Here are quick summaries of some recent employment law developments that may be of interest to California employers. OK, the first one will be of some interest. The second two are kind of boring.
Meal Period Penalties / Premiums and PAGA – The Court of Appeal upheld Safeway’s victory in a meal period class action. This case is Esparza v. Safeway, Inc. and the opinion is here. The class initially was certified based on the theory that Safeway never paid a meal premium during a certain period of time, even though there were many potential violations during the same period. The court of appeal believed the plaintiffs should have the chance to prove their case. But then Safeway prevailed on summary judgment because the plaintiffs could not prove that employees actually were deprived of the penalties because of violations on certain days. Therefore, there was no basis for the plaintiffs’ claim for “restitution” on a class-wide basis. This case also is important because the court held that the one-year statute of limitations applicable to a PAGA claim will run, even during pending litigation, if the employee does not timely send the required PAGA notice letter to the California Labor Workforce Development Administration. A new PAGA claim does not “relate back” to the date the initial lawsuit was filed when the employee does not submit / serve the PAGA notice letter within a year of the alleged violation.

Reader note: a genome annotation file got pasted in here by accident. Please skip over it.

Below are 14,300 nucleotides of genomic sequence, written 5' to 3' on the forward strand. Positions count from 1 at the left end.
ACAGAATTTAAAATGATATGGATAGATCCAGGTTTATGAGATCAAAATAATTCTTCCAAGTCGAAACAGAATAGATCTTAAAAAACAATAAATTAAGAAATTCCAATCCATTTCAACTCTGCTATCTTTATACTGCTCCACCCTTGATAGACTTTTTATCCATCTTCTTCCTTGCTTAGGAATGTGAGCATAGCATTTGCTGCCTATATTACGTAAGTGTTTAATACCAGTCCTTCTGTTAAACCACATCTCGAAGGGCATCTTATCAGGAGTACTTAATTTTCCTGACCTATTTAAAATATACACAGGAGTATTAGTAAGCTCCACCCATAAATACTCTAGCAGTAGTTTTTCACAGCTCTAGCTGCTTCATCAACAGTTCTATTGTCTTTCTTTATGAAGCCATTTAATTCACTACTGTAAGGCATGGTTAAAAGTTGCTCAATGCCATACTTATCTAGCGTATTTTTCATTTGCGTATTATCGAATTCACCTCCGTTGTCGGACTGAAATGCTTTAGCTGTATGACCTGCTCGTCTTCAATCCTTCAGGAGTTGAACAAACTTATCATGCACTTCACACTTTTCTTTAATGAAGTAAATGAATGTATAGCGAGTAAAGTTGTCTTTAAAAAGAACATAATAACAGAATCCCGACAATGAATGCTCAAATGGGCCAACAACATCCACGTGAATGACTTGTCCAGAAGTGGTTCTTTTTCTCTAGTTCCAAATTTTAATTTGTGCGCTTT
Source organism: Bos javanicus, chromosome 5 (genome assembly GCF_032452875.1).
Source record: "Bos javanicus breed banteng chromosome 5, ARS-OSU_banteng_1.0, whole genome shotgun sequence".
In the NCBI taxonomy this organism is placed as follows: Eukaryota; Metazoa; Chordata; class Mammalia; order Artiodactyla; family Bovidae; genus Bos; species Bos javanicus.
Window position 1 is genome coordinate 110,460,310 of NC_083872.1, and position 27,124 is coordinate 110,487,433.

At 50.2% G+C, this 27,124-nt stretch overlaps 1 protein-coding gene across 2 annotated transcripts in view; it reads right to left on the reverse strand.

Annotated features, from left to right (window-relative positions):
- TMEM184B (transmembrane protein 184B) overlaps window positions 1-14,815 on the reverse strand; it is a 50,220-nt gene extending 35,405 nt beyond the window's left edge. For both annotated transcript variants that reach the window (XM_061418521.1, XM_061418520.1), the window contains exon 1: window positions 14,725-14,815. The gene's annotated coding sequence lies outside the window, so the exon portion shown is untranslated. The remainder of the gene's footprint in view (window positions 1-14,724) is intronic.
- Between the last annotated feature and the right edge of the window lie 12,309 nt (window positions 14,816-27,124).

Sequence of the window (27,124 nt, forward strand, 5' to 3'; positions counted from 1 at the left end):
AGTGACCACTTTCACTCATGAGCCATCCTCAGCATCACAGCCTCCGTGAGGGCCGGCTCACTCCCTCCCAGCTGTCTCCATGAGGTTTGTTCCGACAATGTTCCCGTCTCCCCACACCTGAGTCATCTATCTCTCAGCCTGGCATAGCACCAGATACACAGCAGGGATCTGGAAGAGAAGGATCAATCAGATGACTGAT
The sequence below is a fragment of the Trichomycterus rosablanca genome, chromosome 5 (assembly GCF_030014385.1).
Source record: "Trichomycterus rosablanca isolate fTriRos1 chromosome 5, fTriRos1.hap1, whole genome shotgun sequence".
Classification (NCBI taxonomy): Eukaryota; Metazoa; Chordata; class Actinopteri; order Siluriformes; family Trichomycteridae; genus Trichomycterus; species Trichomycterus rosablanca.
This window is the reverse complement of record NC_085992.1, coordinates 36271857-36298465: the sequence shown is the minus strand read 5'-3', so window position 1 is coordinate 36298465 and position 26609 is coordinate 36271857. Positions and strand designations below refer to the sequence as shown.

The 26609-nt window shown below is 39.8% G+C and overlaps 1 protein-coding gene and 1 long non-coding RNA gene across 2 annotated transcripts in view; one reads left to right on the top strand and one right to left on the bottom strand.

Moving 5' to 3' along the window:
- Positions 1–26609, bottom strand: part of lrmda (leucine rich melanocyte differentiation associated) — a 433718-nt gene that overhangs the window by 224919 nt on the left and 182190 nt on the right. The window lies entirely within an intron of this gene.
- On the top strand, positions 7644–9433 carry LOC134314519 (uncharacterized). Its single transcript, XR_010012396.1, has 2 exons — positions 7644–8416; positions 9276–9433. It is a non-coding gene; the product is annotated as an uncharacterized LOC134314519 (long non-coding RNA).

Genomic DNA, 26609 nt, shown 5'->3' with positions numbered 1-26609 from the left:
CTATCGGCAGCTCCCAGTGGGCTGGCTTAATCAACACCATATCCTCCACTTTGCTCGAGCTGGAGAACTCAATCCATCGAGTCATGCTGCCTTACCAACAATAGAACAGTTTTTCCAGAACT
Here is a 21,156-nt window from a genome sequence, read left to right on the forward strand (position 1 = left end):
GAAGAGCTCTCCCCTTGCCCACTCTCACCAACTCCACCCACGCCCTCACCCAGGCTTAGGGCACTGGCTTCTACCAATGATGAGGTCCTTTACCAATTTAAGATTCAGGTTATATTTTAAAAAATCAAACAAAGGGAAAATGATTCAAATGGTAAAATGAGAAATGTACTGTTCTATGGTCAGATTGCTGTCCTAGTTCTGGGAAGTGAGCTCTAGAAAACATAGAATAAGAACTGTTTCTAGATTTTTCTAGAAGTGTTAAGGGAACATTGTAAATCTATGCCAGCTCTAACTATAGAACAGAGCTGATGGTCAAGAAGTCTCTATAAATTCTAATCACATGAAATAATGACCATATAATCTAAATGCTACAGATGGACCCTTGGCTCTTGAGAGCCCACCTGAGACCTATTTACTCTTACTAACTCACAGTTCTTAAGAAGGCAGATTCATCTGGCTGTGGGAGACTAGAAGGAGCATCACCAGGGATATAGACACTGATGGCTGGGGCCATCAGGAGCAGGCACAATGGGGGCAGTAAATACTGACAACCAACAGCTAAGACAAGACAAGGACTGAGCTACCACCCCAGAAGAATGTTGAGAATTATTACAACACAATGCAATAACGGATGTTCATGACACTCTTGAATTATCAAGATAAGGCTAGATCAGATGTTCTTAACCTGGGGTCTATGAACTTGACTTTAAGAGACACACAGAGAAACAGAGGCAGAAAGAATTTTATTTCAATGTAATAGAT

EEOC Charge Not “Jurisdictional” Prerequisite. The U.S. Supreme Court’s unanimous decision in Fort Bend County, TX v. Davis (opinion here) concerns Title VII of the Civil Rights Act of 1964. But the decision aligns with California law on the same subject. And that subject is just not very interesting – exhaustion of administrative remedies. Normally, an employee who sues under anti-discrimination laws such as Title VII or California’s FEHA must file a “charge” or administrative complaint before suing in court. The administrative agencies are supposed to screen these cases before they get to court. If they have merit, the agencies are supposed to try and “conciliate” – or resolve – them and avoid litigation. Anyway, some eager beavers rush into court without having filed a charge, or without having obtained a “right to sue” letter from the federal or state agency involved (the EEOC or DFEH, respectively). Does that matter? Yes. Does the court have jurisdiction to hear the case? Well that’s what the Supreme Court decided in Davis. The answer is… maybe. The district court must dismiss the case, but only if the defendant / employer timely raises the employee’s failure to exhaust administrative remedies as a defense. If the defendant / employer does not timely assert the failure to exhaust administrative remedies as a defense, then the defense is waived and the court may proceed with the case.
California Employers Subject to Outer Continental Shelf Lands Act will be happy to know that the U.S. Supreme Court unanimously held that only federal law applies to employment conditions on the outer continental shift lands. So, an off-shore drilling platform employee’s claim that he was due on-call / standby pay for his entire 14-day stint on the platform was rejected because only the Fair Labor Standards Act applied to his employment, rather than California law. That case is Parker Drilling Management Servs. v. Newton, and the opinion is here.